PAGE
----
The quote introduces Alex Hermosi and highlights the rapid financial growth of Gym Launch, establishing his credibility as a speaker.

Sales Enthusiasm and Audience Engagement

  • Alex gauges the audience's excitement for sales.
  • He identifies the composition of the audience based on their involvement in sales.
  • Alex prepares the audience for a fast-paced talk.

"All right, who's pumped about sales? Sort of pumped about. Okay, so quick question so I can cater this to you guys as I try and tell my team sometimes I'm going to talk fast. You can just listen fast."

Alex's quote engages the audience and sets expectations for the pace of his talk, emphasizing an interactive approach.

Closer Framework Introduction

  • Alex introduces the "Closer Framework" as the topic of his talk.
  • The framework is divided into two parts: managing the conversation and managing the sales team.
  • The aim is to achieve consistent sales performance.

"Okay, so the name of my lovely talk is going to be the closer framework."

This quote introduces the central topic of Alex's talk, the "Closer Framework," which is a method for improving sales processes.

Sales Team Management Challenges

  • Alex discusses common issues with sales teams, such as inconsistent lead quality and cost of customer acquisition (CAC).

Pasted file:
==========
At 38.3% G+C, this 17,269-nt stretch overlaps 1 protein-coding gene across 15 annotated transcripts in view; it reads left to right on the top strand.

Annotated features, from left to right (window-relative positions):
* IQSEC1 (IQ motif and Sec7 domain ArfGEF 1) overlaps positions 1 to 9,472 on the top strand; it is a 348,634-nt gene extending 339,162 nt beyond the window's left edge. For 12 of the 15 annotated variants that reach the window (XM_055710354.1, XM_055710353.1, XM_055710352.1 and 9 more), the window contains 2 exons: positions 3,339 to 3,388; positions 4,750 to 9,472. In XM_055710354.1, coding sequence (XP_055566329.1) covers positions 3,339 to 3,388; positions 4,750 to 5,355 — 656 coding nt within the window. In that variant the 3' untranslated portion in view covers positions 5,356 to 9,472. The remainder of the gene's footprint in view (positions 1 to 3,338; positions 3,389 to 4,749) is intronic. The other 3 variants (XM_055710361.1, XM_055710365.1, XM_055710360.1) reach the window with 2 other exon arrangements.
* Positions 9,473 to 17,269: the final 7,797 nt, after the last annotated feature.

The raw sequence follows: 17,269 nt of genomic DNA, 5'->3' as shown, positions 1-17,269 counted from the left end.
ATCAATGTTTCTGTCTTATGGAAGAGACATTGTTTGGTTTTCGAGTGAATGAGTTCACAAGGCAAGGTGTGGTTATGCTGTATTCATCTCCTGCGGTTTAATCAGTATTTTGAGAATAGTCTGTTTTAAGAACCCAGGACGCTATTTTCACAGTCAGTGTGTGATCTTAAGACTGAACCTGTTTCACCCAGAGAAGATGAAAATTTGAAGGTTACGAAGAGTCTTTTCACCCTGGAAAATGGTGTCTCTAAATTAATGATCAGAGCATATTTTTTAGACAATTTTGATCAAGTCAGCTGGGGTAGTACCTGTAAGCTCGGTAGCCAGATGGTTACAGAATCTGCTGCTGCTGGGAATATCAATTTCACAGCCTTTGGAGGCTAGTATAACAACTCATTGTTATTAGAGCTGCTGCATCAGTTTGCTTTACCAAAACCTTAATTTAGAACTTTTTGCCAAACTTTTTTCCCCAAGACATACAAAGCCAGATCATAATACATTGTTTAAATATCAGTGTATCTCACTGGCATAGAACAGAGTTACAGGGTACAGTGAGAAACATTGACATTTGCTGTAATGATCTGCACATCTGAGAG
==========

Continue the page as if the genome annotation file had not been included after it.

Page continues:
• He relates to the audience by acknowledging these widespread challenges.
  • Alex's experience in managing B2B sales teams and providing outsourced sales services is highlighted.

"Who here has ever struggled with inconsistent lead quality? Inconsistent CAC, right? You're like, I thought I was at 1000 and now I'm at 3000. My leads are shit, actually. My leads are amazing. My sales team is underworked now they're overworked."

The quote addresses common problems faced by sales teams, such as fluctuating lead quality and acquisition costs, which can impact the efficiency and workload of sales personnel.

Clarify in the Closer Framework

  • The first of the five C's in the Closer Framework is to clarify why a customer is engaging with the sales team.